Gene therapy represents a potential mechanism to restore gene expression patterns in failing organs, particularly in heart failure where downregulated expression of multiple proteins contributes to diastolic failure. Methods for in vivo gene editing have undergone significant development, particularly with novel engineered variants of adeno-associated viral (AAV) vectors for delivery of transgenes or as vehicles for CRISPR/Cas9. However, verification of successful gene editing and longitudinal monitoring of spatiotemporal expression patterns still require invasive biopsies. Biopsies suffer from spatial sampling error, inflict pain, and in patients with heart failure increase the risk of sudden death. Serial non-invasive and multi-organ quantification of the delivery and transduction of gene editing cargo and subsequent transgene expression would provide critical data for further development of gene therapies, and potentially for comprehensive patient monitoring. Magnetic resonance imaging (MRI), which has a large install base throughout the United States, is used as part of routine clinical assessment of cardiac structure and function. An emerging MRI approach termed chemical exchange saturation transfer (CEST) utilizes the endogenous exchange of magnetization between macromolecules and water for in vivo molecular imaging. We have previously developed CEST-MRI methods for non-invasive cardiac imaging of tissue fibrosis, metabolic dysfunction, cell tracking, and most recently to quantify the expression of a genetically encoded 50-Lysine reporter peptide. In this proposal, we seek to develop CEST-MRI methods that exploit the surface Lysine residues of the AAV2 viral capsid protein 3 (VP3) for endogenous CEST-MRI of cellular AAV2 transduction and endosomal escape. Next, we seek to combine such assessment with CEST-MRI of spatiotemporal patterns of transgene expression in the heart and liver alongside corresponding changes in cardiac structure/function. If successful, these methods can be easily implemented on existing clinical MRI scanners, and provide an endogenous mechanism for tracking of gene editing cargo and subsequent multi-scale outcomes without the need for biopsy.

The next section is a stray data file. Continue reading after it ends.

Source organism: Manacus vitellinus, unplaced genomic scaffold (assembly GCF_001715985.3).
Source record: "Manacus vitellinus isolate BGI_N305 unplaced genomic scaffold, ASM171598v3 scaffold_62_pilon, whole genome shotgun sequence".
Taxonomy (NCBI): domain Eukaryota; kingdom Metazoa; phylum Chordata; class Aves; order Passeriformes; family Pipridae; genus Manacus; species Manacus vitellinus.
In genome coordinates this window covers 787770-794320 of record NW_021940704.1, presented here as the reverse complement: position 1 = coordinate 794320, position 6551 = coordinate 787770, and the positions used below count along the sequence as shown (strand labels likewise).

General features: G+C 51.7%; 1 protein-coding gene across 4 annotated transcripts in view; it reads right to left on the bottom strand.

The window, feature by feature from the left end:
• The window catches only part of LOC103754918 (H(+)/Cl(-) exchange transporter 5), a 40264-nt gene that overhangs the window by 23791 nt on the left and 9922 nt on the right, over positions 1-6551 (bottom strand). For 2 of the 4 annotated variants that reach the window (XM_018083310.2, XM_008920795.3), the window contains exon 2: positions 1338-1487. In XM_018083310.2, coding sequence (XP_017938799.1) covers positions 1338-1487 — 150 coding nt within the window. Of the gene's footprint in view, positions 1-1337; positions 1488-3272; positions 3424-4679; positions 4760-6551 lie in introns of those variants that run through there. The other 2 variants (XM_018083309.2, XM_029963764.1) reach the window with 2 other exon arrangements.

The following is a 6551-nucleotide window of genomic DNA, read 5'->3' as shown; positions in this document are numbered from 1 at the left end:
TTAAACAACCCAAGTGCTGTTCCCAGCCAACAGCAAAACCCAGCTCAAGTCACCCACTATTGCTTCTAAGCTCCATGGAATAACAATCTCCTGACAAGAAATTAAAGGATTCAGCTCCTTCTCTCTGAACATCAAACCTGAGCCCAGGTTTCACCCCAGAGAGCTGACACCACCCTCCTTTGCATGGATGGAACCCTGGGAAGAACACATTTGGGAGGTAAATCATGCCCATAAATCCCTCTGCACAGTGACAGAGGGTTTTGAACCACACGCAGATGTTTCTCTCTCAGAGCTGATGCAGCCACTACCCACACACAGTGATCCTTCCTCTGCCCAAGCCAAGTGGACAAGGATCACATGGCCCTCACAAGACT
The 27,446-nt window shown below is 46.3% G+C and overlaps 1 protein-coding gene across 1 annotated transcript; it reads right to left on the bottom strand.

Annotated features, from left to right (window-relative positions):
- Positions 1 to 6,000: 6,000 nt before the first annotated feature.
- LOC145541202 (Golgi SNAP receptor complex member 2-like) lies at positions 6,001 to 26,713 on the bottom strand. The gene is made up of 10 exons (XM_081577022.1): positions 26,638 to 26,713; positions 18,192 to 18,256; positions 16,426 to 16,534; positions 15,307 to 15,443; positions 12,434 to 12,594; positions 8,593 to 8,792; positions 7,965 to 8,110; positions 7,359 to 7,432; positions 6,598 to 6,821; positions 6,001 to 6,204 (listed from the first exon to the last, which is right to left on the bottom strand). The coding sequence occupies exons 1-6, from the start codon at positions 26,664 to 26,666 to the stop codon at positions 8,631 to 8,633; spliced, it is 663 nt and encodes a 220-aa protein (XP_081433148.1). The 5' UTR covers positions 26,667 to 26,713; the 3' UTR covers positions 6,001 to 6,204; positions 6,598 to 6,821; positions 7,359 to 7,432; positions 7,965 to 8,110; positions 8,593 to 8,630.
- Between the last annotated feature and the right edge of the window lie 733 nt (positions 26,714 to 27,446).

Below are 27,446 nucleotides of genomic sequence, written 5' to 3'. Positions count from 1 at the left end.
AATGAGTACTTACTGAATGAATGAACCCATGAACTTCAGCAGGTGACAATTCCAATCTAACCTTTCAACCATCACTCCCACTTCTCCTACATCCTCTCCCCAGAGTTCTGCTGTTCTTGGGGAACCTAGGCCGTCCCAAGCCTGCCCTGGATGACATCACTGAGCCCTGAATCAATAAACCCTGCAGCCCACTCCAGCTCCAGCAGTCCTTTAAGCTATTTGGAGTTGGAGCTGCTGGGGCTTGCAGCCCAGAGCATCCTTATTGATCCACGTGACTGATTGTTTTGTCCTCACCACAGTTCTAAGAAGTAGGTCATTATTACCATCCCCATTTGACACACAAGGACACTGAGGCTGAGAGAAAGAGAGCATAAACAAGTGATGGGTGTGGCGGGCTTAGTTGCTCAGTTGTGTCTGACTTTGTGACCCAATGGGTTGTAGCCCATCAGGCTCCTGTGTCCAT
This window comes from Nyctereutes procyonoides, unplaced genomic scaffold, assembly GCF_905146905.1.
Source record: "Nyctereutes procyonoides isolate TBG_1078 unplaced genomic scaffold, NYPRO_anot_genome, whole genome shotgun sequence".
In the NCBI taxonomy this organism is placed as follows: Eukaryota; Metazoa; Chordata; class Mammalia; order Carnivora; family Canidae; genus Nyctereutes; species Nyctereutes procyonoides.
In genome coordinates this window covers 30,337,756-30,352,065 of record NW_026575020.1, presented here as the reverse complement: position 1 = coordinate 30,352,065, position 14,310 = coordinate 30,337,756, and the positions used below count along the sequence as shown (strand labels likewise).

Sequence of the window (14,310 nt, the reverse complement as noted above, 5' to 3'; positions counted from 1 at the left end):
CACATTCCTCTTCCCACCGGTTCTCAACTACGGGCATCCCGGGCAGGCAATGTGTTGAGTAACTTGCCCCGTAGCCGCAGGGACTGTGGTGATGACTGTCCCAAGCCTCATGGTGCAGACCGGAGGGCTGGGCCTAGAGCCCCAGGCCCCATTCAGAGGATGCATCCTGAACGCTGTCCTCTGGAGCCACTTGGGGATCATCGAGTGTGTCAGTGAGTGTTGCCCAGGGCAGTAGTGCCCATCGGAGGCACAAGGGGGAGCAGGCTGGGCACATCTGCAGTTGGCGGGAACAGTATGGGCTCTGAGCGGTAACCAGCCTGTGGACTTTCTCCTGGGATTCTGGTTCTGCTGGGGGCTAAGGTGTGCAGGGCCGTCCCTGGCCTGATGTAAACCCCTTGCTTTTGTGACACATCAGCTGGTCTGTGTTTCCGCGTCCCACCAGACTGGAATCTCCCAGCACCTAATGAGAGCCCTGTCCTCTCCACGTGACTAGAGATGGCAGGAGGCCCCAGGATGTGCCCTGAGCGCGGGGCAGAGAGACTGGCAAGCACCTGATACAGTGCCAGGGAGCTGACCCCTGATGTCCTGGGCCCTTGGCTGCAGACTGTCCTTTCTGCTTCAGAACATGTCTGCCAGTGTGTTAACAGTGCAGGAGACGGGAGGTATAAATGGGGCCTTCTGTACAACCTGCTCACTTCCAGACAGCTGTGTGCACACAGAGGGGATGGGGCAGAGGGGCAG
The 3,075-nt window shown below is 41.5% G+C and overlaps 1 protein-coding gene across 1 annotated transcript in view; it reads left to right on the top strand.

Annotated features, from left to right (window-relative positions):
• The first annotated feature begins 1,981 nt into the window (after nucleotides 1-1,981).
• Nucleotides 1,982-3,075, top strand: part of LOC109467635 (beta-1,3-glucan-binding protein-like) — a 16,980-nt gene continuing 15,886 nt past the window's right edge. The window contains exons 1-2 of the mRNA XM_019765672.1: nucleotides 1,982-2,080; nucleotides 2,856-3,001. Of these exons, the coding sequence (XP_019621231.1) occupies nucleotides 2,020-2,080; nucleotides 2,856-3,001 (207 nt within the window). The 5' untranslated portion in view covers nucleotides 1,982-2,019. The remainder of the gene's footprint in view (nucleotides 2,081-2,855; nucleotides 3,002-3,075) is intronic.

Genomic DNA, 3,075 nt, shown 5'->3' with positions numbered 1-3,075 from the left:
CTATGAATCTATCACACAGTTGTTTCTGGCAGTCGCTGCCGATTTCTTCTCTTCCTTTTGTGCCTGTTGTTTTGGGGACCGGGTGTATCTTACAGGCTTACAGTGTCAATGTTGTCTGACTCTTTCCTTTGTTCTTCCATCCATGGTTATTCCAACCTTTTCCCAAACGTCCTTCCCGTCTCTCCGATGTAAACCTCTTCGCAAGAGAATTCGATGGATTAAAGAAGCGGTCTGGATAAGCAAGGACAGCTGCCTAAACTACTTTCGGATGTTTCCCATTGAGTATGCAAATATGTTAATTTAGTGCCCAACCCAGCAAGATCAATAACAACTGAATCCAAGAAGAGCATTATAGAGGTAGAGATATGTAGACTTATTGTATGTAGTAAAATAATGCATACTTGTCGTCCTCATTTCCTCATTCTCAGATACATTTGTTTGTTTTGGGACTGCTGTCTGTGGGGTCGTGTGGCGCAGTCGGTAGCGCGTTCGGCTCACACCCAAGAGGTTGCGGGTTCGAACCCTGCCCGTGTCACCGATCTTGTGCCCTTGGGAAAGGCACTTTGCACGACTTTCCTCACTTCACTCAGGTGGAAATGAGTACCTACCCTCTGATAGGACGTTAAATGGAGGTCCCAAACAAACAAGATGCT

Emerging gene editing technologies including adeno associated virus vectors are increasingly under examination for the repair of failing organs including the heart. While significant progress has been made in terms of delivery systems, the inability to track in vivo gene delivery, transduction, and subsequent gene expression without reliance upon ex vivo tissue staining limits the ability to identify at what stage delivery failed. We seek to develop molecular imaging methods to non-invasively track and quantify delivery of viral vectors to the heart, and to link such measurements with further quantitation of therapeutic gene expression and subsequent organ level responses.